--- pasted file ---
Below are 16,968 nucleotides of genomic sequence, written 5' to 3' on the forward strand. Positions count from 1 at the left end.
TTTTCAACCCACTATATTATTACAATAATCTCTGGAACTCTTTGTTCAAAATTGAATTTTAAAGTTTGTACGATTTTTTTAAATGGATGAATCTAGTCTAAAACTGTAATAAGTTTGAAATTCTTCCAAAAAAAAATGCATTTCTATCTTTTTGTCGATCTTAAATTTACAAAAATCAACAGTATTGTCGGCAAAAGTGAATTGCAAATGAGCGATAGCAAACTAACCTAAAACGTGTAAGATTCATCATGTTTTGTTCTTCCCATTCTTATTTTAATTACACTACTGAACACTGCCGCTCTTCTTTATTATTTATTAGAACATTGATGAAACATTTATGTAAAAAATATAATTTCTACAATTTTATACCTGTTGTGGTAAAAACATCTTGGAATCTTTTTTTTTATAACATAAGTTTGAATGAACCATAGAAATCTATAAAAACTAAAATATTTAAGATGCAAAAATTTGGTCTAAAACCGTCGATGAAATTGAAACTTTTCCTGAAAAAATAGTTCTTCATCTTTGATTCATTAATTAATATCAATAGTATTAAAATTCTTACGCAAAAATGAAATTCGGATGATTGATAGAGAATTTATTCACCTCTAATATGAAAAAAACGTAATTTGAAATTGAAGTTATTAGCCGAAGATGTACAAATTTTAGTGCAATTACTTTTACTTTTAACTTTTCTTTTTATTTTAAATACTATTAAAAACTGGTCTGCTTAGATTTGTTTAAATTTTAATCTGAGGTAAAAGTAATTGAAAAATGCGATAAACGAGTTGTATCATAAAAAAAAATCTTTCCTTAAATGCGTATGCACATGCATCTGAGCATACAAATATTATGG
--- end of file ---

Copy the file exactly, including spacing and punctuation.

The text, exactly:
Below are 16,968 nucleotides of genomic sequence, written 5' to 3' on the forward strand. Positions count from 1 at the left end.
TTTTCAACCCACTATATTATTACAATAATCTCTGGAACTCTTTGTTCAAAATTGAATTTTAAAGTTTGTACGATTTTTTTAAATGGATGAATCTAGTCTAAAACTGTAATAAGTTTGAAATTCTTCCAAAAAAAAATGCATTTCTATCTTTTTGTCGATCTTAAATTTACAAAAATCAACAGTATTGTCGGCAAAAGTGAATTGCAAATGAGCGATAGCAAACTAACCTAAAACGTGTAAGATTCATCATGTTTTGTTCTTCCCATTCTTATTTTAATTACACTACTGAACACTGCCGCTCTTCTTTATTATTTATTAGAACATTGATGAAACATTTATGTAAAAAATATAATTTCTACAATTTTATACCTGTTGTGGTAAAAACATCTTGGAATCTTTTTTTTTATAACATAAGTTTGAATGAACCATAGAAATCTATAAAAACTAAAATATTTAAGATGCAAAAATTTGGTCTAAAACCGTCGATGAAATTGAAACTTTTCCTGAAAAAATAGTTCTTCATCTTTGATTCATTAATTAATATCAATAGTATTAAAATTCTTACGCAAAAATGAAATTCGGATGATTGATAGAGAATTTATTCACCTCTAATATGAAAAAAACGTAATTTGAAATTGAAGTTATTAGCCGAAGATGTACAAATTTTAGTGCAATTACTTTTACTTTTAACTTTTCTTTTTATTTTAAATACTATTAAAAACTGGTCTGCTTAGATTTGTTTAAATTTTAATCTGAGGTAAAAGTAATTGAAAAATGCGATAAACGAGTTGTATCATAAAAAAAAATCTTTCCTTAAATGCGTATGCACATGCATCTGAGCATACAAATATTATGG